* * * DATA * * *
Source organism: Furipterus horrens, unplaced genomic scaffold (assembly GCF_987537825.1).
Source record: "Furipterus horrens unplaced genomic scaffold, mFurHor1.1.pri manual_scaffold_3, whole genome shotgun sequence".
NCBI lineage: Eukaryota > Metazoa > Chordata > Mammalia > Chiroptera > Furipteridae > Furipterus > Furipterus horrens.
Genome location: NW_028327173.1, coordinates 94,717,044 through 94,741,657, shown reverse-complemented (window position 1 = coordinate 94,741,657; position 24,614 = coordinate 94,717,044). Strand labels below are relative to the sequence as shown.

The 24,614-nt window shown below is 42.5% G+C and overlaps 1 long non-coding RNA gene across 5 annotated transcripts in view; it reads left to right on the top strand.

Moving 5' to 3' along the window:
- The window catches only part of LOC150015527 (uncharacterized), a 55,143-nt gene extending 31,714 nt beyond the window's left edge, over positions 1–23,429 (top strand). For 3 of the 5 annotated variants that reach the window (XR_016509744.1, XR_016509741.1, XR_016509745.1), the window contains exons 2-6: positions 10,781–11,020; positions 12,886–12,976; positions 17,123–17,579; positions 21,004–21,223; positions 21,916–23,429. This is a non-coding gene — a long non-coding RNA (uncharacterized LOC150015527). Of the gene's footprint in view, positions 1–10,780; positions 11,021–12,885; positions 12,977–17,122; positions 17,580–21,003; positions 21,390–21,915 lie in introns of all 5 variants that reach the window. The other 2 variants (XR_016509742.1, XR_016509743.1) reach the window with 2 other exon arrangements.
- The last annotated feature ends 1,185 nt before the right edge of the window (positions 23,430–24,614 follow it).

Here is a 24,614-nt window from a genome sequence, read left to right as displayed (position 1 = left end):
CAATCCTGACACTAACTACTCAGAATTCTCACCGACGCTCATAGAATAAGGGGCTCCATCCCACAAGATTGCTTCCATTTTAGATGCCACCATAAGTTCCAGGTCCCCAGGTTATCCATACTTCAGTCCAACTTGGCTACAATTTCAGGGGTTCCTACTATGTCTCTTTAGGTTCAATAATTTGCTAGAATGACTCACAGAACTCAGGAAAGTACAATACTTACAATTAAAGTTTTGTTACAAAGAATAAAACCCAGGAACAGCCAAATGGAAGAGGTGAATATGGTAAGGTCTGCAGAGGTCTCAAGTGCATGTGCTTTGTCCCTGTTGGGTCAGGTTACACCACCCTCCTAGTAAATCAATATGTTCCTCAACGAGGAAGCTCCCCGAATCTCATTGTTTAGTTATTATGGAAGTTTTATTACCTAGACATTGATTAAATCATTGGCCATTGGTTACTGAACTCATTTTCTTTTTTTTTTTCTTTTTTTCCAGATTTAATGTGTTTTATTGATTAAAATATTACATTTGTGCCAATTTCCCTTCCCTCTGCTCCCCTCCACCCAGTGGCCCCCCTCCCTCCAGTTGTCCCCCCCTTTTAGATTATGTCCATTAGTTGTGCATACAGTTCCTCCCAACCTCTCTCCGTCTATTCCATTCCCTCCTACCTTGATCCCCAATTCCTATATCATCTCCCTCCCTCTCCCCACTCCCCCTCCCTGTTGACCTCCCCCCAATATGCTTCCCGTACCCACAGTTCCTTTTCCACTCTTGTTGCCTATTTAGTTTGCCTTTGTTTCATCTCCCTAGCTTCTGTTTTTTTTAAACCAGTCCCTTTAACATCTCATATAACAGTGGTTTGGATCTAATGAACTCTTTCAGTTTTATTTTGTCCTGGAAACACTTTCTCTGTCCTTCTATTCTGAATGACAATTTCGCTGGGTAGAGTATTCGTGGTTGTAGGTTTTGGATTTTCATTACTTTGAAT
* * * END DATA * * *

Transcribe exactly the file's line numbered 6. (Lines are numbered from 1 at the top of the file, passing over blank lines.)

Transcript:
Moving 5' to 3' along the window: